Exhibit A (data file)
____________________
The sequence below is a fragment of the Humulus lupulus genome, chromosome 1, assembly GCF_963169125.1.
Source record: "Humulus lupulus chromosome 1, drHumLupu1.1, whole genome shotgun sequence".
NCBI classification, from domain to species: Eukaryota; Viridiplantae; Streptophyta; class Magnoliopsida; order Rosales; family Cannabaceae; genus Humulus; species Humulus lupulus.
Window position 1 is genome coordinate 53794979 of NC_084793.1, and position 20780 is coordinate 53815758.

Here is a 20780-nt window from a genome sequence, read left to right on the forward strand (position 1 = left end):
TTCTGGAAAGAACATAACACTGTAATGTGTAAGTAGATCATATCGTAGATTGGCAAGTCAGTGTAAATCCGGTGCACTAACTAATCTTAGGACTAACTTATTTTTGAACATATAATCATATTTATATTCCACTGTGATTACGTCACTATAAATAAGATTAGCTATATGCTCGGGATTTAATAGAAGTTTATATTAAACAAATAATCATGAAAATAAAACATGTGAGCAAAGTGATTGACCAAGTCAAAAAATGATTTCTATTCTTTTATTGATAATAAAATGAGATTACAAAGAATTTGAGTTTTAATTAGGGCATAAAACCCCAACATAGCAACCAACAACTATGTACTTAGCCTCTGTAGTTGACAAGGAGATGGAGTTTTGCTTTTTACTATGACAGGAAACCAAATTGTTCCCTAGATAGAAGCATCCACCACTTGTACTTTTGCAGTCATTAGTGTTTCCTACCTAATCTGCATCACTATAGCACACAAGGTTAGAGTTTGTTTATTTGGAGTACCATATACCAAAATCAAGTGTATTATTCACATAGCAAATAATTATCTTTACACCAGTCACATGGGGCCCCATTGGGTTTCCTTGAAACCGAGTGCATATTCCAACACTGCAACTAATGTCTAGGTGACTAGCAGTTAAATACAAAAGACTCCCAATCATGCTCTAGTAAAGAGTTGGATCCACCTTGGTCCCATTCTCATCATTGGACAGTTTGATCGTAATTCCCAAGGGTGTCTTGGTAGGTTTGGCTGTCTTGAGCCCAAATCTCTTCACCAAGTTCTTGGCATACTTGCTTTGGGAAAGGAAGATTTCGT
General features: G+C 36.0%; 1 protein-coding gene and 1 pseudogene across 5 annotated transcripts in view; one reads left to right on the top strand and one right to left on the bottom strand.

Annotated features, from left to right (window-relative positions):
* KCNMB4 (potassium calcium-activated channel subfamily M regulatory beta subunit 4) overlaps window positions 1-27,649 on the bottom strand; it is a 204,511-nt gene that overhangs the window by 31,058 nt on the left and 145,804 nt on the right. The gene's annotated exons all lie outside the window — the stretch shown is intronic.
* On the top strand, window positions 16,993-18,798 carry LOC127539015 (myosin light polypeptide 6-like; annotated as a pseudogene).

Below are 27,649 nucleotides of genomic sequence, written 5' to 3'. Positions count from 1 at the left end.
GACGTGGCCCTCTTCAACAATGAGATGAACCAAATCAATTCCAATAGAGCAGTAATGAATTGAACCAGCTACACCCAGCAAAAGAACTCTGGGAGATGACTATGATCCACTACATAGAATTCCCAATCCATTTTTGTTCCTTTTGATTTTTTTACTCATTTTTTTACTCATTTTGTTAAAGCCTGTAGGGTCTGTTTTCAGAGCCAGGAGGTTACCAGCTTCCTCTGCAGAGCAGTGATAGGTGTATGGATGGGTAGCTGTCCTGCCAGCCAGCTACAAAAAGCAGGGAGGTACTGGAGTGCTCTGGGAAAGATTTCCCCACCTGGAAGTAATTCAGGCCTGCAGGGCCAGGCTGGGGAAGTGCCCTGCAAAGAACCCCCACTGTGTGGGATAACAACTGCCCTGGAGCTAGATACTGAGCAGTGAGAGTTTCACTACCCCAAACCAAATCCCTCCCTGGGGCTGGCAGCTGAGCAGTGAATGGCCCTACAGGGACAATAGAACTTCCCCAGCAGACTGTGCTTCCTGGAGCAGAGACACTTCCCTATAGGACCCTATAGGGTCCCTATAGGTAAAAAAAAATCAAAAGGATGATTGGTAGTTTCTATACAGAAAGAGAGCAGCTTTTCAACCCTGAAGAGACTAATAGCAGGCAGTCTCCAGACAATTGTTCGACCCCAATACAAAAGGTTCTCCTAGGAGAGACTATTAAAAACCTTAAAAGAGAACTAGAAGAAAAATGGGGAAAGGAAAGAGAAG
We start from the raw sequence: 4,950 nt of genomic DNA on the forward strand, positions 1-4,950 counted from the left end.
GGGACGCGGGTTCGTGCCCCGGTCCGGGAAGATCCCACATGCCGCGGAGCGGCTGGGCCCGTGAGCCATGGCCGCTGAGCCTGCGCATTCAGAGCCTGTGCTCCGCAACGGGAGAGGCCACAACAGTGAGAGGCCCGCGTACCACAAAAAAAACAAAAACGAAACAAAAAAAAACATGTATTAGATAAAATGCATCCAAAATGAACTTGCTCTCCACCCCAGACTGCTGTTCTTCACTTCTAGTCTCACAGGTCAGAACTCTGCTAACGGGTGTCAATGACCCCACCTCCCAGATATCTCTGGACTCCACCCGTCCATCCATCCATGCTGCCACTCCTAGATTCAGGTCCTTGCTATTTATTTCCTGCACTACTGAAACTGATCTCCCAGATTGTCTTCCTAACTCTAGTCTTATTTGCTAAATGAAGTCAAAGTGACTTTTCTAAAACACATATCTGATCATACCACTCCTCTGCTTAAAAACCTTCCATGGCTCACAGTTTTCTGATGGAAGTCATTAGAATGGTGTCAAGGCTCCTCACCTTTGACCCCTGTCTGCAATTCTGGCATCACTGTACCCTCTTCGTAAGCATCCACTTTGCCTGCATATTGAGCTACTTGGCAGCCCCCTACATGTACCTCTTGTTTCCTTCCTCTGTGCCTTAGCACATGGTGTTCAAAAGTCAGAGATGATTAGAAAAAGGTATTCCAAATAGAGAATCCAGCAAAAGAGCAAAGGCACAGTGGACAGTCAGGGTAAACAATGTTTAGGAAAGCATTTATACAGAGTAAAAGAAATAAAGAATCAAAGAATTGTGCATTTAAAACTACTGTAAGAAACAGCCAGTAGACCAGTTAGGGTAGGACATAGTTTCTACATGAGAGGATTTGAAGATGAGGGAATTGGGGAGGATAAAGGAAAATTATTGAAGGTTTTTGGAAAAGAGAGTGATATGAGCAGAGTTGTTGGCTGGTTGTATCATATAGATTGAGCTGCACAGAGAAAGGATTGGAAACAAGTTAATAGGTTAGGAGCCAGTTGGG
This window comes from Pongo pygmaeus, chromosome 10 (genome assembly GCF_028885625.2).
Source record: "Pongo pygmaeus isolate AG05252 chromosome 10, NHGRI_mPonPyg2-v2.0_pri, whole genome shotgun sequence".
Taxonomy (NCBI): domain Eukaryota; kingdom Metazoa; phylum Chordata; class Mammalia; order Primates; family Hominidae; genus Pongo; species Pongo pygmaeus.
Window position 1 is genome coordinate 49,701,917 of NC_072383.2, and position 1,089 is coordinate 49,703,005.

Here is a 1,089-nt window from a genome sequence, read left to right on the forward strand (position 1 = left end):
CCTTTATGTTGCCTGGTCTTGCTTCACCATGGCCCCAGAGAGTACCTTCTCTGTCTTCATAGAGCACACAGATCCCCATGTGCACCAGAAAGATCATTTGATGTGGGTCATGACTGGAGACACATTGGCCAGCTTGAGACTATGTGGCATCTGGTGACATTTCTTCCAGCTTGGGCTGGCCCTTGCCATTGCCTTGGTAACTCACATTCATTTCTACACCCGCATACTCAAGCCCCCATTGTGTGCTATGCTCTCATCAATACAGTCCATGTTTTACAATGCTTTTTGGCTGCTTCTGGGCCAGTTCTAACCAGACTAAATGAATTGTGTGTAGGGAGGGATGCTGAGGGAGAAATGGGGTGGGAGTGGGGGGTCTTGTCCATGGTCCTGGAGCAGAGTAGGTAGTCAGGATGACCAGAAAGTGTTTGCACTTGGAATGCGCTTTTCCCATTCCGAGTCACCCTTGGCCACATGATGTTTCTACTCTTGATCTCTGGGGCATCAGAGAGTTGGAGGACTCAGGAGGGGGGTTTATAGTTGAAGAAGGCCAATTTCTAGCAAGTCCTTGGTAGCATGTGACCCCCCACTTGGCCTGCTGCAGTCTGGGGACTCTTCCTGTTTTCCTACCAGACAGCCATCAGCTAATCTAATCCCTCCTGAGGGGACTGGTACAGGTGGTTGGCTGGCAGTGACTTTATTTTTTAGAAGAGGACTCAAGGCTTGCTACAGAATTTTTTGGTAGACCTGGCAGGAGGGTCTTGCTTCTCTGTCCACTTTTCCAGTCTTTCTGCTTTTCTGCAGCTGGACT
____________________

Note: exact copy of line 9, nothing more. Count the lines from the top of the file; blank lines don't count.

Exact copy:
* KCNMB4 (potassium calcium-activated channel subfamily M regulatory beta subunit 4) overlaps window positions 1-27,649 on the bottom strand; it is a 204,511-nt gene that overhangs the window by 31,058 nt on the left and 145,804 nt on the right. The gene's annotated exons all lie outside the window — the stretch shown is intronic.